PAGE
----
¶ So long as you live in a civilized or thickly populated community you will still need to understand your own nature and the natures of other people. No matter what you desire of life, other people’s aims, ambitions and activities constitute vital obstructions along your pathway. You will never get far without the co-operation, confidence and comradeship of other men and women.
¶ It was not always so. And its recentness in human history may account for some of our blindness to this great fact.
In primitive times people saw each other rarely and had much less to do with each other. The human element was then not the chief problem. Their environmental problems had to do with such things as the elements, violent storms, extremes of heat and cold, darkness, the ever-present menace of wild beasts whose flesh was their food, yet who would eat them first unless they were quick in brain and body.
¶ But all that is changed. Man has subjugated all other creatures and now walks the earth its supreme sovereign. He has discovered and invented and builded until now we live in skyscrapers, talk around the world
“world without wires and by pressing a button turn darkness into daylight.
Causes of Failure
¶ Yet with all our knowledge of the outside world ninety-nine lives out of every hundred are comparative failures.
¶ The reason is plain to every scientific investigator. We have failed to study ourselves in relation to the great environmental problem of today. The stage-setting has been changed but not the play. The game is the same old game—you must adjust and adapt yourself to your environment or it will destroy you.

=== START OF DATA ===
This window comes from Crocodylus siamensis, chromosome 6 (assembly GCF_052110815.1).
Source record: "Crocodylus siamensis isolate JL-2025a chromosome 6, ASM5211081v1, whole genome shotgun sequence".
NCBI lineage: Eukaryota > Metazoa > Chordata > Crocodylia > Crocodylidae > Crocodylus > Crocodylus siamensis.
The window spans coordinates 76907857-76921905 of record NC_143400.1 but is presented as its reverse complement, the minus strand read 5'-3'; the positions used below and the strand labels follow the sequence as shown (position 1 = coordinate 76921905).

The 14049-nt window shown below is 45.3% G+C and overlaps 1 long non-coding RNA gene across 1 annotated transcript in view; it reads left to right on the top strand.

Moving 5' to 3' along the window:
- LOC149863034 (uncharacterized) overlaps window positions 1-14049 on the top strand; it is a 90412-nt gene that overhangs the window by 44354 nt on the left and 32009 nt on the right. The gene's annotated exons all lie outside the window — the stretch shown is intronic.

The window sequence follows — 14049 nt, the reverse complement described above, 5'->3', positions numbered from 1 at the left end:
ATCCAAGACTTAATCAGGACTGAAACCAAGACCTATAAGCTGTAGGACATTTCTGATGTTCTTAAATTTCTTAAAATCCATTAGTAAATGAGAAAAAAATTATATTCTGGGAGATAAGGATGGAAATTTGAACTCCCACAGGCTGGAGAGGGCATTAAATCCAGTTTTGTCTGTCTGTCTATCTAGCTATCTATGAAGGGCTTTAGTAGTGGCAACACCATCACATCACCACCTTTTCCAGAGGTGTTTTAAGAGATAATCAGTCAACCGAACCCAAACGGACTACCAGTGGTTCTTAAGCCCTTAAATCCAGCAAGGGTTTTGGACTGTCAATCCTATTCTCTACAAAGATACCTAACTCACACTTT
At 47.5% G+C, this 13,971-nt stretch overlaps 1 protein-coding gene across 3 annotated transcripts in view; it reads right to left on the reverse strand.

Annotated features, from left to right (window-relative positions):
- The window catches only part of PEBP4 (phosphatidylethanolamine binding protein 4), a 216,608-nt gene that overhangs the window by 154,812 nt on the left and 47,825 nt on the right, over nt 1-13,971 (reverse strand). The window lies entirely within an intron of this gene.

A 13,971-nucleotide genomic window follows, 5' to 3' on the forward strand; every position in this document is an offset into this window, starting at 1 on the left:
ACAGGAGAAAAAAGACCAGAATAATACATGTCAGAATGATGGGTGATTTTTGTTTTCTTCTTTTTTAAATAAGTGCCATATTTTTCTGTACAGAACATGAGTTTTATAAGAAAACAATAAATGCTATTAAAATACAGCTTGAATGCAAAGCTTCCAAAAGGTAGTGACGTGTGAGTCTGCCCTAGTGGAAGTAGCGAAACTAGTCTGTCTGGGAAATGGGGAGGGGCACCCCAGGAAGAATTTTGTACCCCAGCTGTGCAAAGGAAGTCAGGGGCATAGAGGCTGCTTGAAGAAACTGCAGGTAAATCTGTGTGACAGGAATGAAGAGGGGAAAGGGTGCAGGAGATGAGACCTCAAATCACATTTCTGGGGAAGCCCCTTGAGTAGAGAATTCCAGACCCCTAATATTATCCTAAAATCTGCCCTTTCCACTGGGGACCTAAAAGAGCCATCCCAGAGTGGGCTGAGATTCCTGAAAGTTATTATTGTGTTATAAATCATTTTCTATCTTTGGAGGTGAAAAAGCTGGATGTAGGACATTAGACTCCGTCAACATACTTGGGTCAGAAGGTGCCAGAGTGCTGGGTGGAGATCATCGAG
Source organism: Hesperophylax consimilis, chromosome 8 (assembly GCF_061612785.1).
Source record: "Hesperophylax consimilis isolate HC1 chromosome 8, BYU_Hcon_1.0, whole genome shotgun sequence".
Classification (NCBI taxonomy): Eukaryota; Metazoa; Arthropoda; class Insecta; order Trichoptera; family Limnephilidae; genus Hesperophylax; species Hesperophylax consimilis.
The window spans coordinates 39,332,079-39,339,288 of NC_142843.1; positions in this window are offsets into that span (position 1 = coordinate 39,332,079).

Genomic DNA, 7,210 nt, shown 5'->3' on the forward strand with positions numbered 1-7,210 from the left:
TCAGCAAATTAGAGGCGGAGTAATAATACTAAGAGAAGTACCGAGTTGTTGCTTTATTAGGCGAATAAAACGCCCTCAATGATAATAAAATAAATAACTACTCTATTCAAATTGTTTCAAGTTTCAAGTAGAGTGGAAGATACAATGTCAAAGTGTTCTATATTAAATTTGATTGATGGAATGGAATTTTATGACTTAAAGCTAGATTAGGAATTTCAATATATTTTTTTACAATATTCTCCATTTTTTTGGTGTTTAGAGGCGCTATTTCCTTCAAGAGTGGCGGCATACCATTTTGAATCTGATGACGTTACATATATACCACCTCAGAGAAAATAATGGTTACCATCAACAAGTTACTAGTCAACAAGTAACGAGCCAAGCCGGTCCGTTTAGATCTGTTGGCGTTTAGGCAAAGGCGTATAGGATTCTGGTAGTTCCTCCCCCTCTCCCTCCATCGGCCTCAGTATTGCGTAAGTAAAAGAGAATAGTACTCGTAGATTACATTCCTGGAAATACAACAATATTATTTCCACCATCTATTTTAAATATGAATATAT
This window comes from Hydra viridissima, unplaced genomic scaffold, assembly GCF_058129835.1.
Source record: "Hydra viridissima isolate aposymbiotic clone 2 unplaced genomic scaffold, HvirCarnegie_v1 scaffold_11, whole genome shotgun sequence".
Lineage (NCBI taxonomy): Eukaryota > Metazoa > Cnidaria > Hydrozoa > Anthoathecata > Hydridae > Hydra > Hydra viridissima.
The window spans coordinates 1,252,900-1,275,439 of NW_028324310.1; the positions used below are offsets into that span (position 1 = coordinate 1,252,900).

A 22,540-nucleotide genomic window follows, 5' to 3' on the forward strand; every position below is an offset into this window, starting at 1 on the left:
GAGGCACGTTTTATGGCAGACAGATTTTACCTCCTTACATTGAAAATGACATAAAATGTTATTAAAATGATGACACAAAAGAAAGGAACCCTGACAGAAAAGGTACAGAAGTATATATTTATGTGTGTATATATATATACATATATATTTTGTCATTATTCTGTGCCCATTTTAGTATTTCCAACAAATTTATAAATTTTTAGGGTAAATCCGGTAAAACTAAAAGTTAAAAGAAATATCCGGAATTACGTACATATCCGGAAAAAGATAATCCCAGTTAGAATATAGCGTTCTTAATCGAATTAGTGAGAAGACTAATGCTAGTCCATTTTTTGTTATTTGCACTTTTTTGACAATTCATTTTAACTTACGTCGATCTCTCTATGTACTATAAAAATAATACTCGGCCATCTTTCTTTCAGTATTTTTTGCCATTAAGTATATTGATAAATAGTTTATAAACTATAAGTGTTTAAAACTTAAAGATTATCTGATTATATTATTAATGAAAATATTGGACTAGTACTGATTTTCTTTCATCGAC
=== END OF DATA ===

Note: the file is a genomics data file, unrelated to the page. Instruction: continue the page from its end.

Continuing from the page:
Mastering His Own Environment
¶ The cities of today look different from the jungles of our ancestors and we imagine that because the brain of man overcame the old menaces no new ones have arisen to take their place. We no longer fear extermination from cold. We turn on the heat. We are not afraid of the vast oceans which held our primitive forebears in thrall, but pass swiftly, safely and luxuriously over their surfaces. And soon we shall be breakfasting in New York and dining the same evening in San Francisco!
Facing New Enemies
¶ But in building up this stupendous superstructure of modern civilization man has brought into being a society
“intricate and complex that he now faces the new environmental problem of human relationships.
The Modern Spider’s Web
¶ Today we depend for life’s necessities almost wholly upon the activities of others. The work of thousands of human hands and thousands of human brains lies back of every meal you eat, every journey you take, every book you read, every bed in which you sleep, every telephone conversation, every telegram you receive, every garment you wear.
And this fellowman of ours has multiplied, since that dim distant dawn, into almost two billion human beings, with at least one billion of them after the very things you want, and not a tenth enough to go around!
Adapt or Die
¶ Who will win? Nature answers for you. She has said with awful and inexorable finality that, whether you are a blade of grass on the Nevada desert or a man in the streets of London, you can win only as you adapt yourself to your environment. Today our environmental problem consists largely of the other fellow. Only those who learn to adapt themselves to their fellows can win great or lasting rewards.”
The Goddess Bibles
A Memoir By Laura Zukerman